This basic structure of Ankomah’s argument, notwithstanding, reflects the stupendous illogic of Batidam’s political morality and intellectualism.

Ankomah and Batidam are therefore, together, helpless victims of the stupendous illogic of their intellectual, moral, and political self-victimization.

Overall, this is not good critical, analytic and creative thinking coming from a lawyer, and from a former university law lecturer at that!

Cause and effect appear likely mixed up in an unprofessional, uneducated way probably on account of political expedience, not on the factual logic of constitutional realism.

And of course, the Office of the President may have called upon the Attorney-General to investigate the matter because it was the right thing to do—a task clearly within the constitutional remit of both institutions, the Office of Attorney-General and the Office of the President.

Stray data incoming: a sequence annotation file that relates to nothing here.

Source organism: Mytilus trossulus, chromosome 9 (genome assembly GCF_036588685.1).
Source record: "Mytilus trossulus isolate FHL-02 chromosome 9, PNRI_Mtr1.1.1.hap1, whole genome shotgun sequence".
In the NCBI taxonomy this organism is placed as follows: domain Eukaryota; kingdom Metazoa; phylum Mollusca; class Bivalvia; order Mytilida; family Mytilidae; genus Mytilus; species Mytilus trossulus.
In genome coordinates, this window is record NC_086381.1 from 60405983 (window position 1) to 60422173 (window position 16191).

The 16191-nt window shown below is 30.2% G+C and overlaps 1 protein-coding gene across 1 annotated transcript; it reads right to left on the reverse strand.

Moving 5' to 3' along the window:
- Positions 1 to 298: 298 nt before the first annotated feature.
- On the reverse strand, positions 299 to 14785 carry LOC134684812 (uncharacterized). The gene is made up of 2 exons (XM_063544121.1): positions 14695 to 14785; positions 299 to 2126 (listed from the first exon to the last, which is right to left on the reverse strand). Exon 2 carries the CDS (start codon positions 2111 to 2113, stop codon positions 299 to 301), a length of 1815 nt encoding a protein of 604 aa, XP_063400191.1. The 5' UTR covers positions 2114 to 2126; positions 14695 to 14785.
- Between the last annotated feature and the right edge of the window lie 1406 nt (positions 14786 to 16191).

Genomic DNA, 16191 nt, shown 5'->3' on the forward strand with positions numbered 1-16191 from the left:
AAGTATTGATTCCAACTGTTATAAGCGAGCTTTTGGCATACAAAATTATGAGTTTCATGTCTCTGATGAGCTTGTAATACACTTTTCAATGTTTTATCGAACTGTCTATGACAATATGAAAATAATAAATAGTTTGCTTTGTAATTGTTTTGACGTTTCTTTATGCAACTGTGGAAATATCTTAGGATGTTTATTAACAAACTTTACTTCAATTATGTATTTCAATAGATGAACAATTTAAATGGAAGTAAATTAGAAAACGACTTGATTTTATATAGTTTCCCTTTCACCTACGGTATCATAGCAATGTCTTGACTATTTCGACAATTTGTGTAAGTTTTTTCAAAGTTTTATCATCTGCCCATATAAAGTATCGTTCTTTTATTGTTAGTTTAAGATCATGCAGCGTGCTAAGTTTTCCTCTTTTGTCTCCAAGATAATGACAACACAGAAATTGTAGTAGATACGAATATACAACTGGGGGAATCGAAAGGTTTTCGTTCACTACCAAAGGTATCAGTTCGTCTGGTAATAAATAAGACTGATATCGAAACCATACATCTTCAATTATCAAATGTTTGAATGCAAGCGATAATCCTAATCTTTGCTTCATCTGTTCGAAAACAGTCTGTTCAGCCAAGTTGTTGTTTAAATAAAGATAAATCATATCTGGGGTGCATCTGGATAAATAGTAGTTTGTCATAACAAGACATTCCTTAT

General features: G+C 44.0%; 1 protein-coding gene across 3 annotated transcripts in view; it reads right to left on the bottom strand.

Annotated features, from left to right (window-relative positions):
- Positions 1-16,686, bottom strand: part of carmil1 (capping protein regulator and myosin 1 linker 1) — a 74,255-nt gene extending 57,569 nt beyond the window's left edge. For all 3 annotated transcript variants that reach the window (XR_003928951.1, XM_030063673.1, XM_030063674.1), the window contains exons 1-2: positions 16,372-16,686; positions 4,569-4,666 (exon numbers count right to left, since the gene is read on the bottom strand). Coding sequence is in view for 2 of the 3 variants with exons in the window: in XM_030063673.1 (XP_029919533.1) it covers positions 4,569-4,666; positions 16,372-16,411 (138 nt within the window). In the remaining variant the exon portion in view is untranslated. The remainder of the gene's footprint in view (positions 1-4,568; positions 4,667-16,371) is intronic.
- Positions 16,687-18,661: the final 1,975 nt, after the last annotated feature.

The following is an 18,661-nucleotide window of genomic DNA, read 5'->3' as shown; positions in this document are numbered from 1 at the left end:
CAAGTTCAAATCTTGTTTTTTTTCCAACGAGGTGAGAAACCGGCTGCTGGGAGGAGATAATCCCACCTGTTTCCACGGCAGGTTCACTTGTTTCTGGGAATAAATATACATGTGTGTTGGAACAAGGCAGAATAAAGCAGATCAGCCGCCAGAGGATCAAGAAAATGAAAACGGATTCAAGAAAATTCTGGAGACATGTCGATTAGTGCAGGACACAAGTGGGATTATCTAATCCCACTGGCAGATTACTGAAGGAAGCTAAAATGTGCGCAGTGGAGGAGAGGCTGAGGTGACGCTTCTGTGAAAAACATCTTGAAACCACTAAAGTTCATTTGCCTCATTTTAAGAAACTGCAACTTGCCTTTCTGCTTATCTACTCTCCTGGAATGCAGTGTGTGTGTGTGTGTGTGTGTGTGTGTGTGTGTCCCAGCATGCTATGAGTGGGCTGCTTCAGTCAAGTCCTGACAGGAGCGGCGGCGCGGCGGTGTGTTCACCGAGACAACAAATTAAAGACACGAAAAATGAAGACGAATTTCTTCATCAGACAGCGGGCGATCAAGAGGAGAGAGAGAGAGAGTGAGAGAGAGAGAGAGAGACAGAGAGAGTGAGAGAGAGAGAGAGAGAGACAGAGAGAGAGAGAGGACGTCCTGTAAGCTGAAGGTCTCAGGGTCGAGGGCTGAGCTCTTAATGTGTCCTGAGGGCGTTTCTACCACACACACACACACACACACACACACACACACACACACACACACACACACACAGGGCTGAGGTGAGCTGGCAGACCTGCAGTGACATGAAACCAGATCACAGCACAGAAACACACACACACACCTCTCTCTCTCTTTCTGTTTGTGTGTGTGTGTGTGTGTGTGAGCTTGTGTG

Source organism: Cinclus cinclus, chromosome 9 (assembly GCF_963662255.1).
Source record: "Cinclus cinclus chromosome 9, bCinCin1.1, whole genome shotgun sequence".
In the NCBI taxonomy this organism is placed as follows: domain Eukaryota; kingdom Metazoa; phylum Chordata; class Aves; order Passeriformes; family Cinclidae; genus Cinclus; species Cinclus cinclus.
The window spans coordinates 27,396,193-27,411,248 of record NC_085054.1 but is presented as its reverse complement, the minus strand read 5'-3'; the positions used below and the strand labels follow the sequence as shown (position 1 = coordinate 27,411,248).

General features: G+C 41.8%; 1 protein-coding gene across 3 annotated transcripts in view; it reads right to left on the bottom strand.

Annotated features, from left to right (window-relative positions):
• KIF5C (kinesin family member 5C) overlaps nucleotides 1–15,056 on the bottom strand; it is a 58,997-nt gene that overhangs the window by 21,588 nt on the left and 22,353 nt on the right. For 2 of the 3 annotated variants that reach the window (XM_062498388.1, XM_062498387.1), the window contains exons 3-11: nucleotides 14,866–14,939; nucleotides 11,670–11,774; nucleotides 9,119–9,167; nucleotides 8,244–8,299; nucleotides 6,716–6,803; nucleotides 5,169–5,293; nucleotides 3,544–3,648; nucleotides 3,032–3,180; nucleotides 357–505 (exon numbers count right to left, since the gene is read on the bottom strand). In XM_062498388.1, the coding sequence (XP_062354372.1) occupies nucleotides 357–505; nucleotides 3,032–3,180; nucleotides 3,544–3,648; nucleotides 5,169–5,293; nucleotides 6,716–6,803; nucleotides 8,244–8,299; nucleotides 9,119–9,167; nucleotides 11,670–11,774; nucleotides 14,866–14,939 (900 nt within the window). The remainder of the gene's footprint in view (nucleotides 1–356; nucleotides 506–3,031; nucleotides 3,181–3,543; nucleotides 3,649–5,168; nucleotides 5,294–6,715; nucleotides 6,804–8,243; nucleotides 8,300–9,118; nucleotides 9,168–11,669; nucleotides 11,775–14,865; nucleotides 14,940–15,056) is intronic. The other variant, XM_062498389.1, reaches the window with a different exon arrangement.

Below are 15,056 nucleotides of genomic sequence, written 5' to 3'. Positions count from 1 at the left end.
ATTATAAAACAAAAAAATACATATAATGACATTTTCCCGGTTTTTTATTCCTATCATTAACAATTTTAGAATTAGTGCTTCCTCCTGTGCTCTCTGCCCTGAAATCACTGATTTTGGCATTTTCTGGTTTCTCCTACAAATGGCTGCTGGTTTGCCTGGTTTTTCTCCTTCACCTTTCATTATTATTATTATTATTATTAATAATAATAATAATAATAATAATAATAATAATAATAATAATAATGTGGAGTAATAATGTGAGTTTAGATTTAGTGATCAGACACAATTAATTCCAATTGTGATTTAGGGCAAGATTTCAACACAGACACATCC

In fact, the Attorney-General should have unreservedly taken up or exercised that area of her authority even if the Office of the President had turned a blind eye to the scandalous controversy.

This also goes to the heart of why the Office of Attorney-General and the Ministry of Justice should be separated and replaced with an independent prosecutor.

It bears repeating here for emphasis that, it is nearly unimaginable and even impossible for one arm of the government to sue another arm of the government given the partisan nature of our politics, and the fact that the Office of the President and its parliamentary majority—in theory and practice—appoint the Attorney-General who is a party member just like the elected occupant of the Office of the President. The Office of Attorney-General therefore cannot bite the hand that feeds it.